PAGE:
The Nagas

Hill Peoples of Northeast India

Project Introduction The Naga Database

manuscript - 'Diary of a Tour in the Naga Hills, 1922-1923' by Henry Balfour

caption: Brass-casting techniques; blacksmith at work; morungs; tattooing and ornamentation
medium: diaries
person: Mills/ J.P.Wangpo/ of Wakching
ethnicgroup: KonyakChang
location: Wakching Patkoi Range Hungphoi (Hangphui)
date: 16.11.1922
person: Balfour/ Henry
date: 1922-1923
person: Pitt Rivers Museum Archive, Oxford
text: Thurs. Nov. 16th.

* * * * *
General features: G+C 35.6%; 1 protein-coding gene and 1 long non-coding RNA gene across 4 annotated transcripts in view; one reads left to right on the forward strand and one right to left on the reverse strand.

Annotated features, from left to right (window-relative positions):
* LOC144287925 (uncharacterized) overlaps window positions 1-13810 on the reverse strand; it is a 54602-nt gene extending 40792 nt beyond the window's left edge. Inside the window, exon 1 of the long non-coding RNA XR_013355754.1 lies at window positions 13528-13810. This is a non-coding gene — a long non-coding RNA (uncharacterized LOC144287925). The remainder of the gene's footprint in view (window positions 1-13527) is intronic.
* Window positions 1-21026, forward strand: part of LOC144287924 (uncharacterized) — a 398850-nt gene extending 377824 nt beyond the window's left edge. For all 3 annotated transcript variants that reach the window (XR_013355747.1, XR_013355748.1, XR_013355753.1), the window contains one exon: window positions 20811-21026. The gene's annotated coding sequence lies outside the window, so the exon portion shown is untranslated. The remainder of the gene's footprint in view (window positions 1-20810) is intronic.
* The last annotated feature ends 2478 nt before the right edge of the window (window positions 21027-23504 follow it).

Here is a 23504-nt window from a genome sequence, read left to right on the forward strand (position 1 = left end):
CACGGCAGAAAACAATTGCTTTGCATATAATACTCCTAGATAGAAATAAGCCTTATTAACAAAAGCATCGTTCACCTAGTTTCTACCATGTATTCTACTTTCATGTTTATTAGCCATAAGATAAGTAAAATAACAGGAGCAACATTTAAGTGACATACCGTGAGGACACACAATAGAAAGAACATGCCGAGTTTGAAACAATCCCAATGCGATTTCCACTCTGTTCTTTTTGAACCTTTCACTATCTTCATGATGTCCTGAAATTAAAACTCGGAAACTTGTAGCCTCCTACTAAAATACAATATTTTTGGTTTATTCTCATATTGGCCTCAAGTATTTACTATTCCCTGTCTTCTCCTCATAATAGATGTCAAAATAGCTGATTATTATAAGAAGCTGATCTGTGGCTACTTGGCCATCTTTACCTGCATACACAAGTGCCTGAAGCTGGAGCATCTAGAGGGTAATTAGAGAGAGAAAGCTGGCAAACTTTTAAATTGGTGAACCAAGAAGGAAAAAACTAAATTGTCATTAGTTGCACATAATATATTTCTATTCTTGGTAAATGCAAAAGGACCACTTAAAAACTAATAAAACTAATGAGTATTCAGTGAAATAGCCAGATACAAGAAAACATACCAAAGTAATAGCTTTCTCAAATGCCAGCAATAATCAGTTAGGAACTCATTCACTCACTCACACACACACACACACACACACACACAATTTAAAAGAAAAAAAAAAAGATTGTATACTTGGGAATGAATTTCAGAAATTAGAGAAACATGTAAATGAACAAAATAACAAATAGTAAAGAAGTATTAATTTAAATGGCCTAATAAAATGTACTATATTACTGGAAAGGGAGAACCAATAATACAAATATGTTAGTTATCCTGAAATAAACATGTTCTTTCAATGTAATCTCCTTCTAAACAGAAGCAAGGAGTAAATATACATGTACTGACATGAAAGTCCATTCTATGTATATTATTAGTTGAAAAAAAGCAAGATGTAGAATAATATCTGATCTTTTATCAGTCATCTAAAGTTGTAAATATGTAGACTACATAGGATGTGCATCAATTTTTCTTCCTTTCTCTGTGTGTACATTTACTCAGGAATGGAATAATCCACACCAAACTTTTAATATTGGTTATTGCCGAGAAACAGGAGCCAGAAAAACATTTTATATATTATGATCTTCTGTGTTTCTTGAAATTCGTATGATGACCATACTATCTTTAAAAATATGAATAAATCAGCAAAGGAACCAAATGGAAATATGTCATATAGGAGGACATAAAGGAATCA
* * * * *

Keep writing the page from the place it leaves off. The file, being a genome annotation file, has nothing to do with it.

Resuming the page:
text: There was a very fine view from the Wakching bungalow. To the S.E. and S. the Patkoi Range extends & a wide stretch of Konyak country, as yet unvisited & unknown, & towards the Southern range of vision the Konyak & Chang territories merge. From the ridge between the bungalow & the village there is a superb view over the Assam plains, a great extent of which is opened up to the N.W. & West. Sunrise & sunset effects very beautiful. In the morning clouds collect in the valleys rising later & often causing dense fog on the ridges in the afternoon. We went to the village in the morning & watched for a long time Wangpo, a brass-caster, at work with his very primitive outfit, in the small shed forming his workshop. He built up his moulds very cleverly by eye & cast some brass bracelets in our presence; he also cast a half-round brass bar in a long, narrow mould made simply from a green bamboo split longitudinally. He made a bracelet from a small brass bar & engraved it with chisel & hammer, holding the bar between his toes. I bought some of his outfit & unfinished armlets & also the 'bismar' with which he weighed out his metal, for 7 rupees. Mills went back to the bungalow to work, & I went to see a blacksmith at work making dao blades. The smith was stark naked & black from head to foot with soot and dirt. He made a dao blade from an old Assamese trade hoe-blade. It took him a good hour to make the blade, & when it had been hafted, I bought it for two rupees. He used metal tools & anvil but his methods were very primitive, though effective. Old hoe-blades are largely imported to supply the Nagas with iron for dao-making etc., and many dao blades are made in Wakching for trading elsewhere in the Hills. After this I visited the five morungs in the village (which has more than 400 houses). I photographed some very shy groups without their knowing it, by having a large dummy lens on the side of my camera & pretending to use that, the real lens being trained upon the group. The village is very difficult to find one's way about in, as the paths between the houses are very tortuous, unorganized and without orientation. The houses mostly have apsoidal fronts on the ground level, forming large lobbies. The main rooms are to one side, access to them being from a side passage; they are very dark. The back room leads onto an open platform on piles. Some houses have posts simply carved with mithan heads & other designs & occasionally there is a house surrounded with low carved & painted pillars, mostly red. The dhan (rice) stores at one end of the village are large & built on piles, and have double